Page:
KLM shares soared as much as 20% on Tuesday, but Air France stock slid 7% after Europe’s second and fourth-ranked airlines revealed alliance proposals approved by their boards late on Monday after almost two years of talks. 

The share-swapping deal will see the creation of Air-France-KLM.
 
Some analysts said the 40% premium Air France would offer for KLM in the stock deal seemed high and that the tie-up would not bring all the benefits of a full merger because some parts of the two airlines would continue to operate separately.

“The offer premium seems a bit high,” said a Paris trader. “(Air France) is paying a lot for a company with a riskier profile.”

The deal would value the share capital of KLM at 784 million euros, representing a 40% premium over its closing share price on 29 September.

Air France Chairman, Jean-Cyrial Spinetta, forecast 600 million euros in annual long-term merger benefits and said no lay-offs were planned.

Current KLM shareholders will own 19% of the enlarged company, while the French state will see its stake fall to 44% from its current 54%. Other Air France shareholders would own the remaining 37%.

A successful Air France/KLM combination could serve as a model for other full-service airlines struggling with an economic slowdown and growing competition from no-frills carriers in an already overcrowded market.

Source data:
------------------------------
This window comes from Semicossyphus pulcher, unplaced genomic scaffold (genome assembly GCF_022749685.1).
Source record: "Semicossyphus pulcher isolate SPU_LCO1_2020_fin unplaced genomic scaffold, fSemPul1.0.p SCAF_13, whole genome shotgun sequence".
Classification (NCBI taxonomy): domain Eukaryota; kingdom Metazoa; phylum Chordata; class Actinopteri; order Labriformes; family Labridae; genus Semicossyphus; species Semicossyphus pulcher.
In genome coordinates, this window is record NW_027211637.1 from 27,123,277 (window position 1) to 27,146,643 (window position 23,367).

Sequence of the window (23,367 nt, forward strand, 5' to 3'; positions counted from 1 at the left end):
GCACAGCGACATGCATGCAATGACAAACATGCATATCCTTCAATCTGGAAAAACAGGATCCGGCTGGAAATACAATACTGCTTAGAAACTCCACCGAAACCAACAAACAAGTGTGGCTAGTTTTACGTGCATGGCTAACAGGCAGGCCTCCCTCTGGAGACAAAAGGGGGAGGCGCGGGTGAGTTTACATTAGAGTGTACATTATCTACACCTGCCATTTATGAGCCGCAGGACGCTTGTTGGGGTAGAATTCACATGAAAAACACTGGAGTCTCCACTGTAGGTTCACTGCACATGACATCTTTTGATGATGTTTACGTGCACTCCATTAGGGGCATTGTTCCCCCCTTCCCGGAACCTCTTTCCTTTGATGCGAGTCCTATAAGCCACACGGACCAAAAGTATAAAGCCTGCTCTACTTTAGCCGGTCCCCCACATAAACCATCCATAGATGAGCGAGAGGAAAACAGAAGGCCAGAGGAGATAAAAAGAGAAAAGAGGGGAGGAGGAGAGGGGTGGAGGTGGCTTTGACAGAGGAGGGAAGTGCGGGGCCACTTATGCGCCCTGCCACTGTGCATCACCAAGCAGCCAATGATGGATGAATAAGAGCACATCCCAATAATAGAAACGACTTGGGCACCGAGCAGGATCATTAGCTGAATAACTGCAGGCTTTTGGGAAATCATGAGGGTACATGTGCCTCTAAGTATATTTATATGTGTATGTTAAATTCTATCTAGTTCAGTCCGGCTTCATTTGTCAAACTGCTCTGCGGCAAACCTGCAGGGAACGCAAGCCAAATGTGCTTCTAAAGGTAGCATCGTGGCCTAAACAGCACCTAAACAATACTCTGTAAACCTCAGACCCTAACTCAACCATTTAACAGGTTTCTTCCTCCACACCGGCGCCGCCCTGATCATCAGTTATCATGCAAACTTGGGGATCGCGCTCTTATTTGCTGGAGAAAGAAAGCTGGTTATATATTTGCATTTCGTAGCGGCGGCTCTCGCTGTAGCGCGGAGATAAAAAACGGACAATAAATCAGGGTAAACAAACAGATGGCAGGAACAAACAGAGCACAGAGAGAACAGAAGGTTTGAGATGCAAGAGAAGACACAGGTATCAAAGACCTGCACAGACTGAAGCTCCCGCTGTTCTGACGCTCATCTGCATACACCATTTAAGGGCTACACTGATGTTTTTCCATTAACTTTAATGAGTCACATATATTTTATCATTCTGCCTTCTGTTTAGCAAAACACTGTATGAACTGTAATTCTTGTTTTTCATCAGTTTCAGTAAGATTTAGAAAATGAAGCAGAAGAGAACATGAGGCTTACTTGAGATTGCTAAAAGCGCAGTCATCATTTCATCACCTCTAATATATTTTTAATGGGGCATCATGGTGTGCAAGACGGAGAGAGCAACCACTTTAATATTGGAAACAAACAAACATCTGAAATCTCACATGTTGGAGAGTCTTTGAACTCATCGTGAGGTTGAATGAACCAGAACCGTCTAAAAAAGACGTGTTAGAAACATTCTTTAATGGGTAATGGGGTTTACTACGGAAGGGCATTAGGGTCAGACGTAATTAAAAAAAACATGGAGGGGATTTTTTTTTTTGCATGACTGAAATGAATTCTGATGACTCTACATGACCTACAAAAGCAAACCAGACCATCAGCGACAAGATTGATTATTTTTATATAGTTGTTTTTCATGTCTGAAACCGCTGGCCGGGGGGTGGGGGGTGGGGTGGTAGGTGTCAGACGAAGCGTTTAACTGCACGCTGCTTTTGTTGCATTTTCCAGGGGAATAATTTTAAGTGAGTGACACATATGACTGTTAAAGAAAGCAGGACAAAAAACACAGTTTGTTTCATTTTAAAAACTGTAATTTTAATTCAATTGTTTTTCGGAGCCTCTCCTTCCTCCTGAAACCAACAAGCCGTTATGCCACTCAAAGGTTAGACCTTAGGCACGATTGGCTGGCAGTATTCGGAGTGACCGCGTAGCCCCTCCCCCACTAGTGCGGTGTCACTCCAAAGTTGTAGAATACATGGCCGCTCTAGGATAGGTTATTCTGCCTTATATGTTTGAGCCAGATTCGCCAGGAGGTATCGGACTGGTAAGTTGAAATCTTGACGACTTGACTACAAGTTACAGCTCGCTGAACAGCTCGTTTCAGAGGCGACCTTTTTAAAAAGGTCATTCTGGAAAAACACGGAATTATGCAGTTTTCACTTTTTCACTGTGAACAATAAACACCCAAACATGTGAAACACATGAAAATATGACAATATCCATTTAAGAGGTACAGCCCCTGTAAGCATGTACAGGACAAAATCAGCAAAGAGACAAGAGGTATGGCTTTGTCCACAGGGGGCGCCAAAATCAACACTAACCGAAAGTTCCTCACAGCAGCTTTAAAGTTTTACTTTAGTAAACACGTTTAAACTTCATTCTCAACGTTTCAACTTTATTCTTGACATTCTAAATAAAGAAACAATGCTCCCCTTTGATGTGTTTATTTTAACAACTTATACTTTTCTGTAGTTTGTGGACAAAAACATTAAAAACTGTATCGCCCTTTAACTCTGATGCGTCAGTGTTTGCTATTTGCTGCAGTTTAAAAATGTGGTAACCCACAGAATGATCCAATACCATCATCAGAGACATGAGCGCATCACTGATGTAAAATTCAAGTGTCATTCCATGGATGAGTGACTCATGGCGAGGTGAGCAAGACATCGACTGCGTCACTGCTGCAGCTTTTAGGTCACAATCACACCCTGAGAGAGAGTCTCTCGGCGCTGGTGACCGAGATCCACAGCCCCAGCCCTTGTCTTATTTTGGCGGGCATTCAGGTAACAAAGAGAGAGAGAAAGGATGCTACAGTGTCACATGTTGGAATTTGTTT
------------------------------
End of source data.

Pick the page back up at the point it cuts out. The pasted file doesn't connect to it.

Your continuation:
Italian partner

Spinetta, who will head the merged Air France-KLM, said the two airlines had signed a trilateral accord with Alitalia, which would allow the Italian carrier to cooperate with the new entity.

Alitalia said in a separate statement that it would begin talks with Air France on joining the combination.

The two companies will maintain
brands, hubs and networks

If the Air France/KLM deal is completed, the merged company would take over from British Airways as Europe's largest airline, in terms of traffic, and become the world's third-largest behind American Airlines and Delta.
 
Many governments, which had once seen the existence of flag carriers as a matter of national pride, now recognise the need for consolidation.

The tie-up would bring KLM into the SkyTeam alliance, led by Air France and Delta, and is likely to lure KLM's US partners, Northwest and Continental, at a later date.

That would make SkyTeam bigger than the alliance led by British Airways and American Airlines, and narrow the gap between SkyTeam and the top-ranked Star Alliance grouping led by Lufthansa and United Airlines.